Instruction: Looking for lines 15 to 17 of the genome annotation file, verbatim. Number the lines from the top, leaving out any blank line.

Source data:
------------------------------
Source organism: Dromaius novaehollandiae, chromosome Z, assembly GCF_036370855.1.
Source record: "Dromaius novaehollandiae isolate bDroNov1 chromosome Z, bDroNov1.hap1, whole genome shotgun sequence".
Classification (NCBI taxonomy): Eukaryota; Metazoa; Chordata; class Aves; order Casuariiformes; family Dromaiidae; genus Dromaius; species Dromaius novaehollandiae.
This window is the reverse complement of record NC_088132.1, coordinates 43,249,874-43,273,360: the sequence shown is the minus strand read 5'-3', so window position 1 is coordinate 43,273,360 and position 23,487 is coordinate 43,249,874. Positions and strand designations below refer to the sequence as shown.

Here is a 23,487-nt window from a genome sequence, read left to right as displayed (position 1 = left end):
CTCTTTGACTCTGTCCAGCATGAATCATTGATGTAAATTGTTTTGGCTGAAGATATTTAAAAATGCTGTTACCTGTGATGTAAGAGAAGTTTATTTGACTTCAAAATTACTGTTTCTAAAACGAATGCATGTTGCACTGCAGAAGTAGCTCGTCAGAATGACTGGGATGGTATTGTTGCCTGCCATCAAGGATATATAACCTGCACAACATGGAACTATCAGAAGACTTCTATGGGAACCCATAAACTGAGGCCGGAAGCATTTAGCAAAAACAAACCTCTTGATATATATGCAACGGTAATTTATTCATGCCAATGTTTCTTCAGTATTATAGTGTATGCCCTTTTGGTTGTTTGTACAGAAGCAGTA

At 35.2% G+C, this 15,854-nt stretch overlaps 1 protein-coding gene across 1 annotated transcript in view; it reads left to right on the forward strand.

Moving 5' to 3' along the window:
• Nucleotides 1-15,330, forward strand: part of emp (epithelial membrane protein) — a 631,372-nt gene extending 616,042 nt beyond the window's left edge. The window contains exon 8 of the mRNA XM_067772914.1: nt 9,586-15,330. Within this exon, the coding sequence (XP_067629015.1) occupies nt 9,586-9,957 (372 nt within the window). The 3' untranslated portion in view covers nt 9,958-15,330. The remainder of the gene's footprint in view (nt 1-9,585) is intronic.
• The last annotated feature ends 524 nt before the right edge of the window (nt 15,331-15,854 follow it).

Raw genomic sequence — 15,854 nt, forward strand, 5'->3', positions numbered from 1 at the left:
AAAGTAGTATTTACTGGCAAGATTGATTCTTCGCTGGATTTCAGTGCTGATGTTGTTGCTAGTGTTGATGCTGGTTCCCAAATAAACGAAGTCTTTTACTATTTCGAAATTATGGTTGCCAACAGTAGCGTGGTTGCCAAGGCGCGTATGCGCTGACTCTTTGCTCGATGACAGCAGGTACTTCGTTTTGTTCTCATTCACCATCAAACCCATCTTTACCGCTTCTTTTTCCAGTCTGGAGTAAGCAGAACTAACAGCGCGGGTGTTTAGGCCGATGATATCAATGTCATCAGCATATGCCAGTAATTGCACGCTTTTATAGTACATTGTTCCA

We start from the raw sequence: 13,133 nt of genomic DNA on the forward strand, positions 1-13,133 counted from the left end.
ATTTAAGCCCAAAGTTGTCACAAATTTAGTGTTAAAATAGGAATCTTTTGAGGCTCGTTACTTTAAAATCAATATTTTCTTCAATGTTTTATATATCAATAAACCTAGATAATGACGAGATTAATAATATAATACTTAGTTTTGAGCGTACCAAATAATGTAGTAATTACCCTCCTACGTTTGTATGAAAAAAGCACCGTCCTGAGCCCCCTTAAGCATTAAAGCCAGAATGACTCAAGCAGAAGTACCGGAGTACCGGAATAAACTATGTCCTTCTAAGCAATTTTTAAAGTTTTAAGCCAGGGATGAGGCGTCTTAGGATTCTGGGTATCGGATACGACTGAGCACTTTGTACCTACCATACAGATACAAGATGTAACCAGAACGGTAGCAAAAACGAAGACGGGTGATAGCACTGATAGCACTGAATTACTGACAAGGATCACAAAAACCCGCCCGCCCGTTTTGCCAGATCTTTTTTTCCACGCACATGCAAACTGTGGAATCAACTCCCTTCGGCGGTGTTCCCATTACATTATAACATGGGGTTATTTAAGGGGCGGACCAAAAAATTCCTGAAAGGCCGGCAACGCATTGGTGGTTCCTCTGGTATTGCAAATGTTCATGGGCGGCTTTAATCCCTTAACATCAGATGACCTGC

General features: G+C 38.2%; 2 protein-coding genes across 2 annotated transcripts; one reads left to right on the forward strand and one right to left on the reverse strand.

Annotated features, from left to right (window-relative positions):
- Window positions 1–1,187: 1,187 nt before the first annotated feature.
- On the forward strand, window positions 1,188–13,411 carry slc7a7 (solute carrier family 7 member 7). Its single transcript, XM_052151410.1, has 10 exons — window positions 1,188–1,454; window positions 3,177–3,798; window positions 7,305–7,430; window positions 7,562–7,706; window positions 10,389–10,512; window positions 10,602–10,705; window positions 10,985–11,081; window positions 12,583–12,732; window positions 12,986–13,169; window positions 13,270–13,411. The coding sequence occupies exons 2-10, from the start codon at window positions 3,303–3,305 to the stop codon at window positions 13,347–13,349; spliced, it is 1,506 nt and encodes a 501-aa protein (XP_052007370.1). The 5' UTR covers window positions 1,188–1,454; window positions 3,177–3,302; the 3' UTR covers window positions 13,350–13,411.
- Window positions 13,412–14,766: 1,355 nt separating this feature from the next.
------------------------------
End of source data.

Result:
General features: G+C 38.2%; 2 protein-coding genes across 2 annotated transcripts; one reads left to right on the forward strand and one right to left on the reverse strand.

Annotated features, from left to right (window-relative positions):
- Window positions 1–1,187: 1,187 nt before the first annotated feature.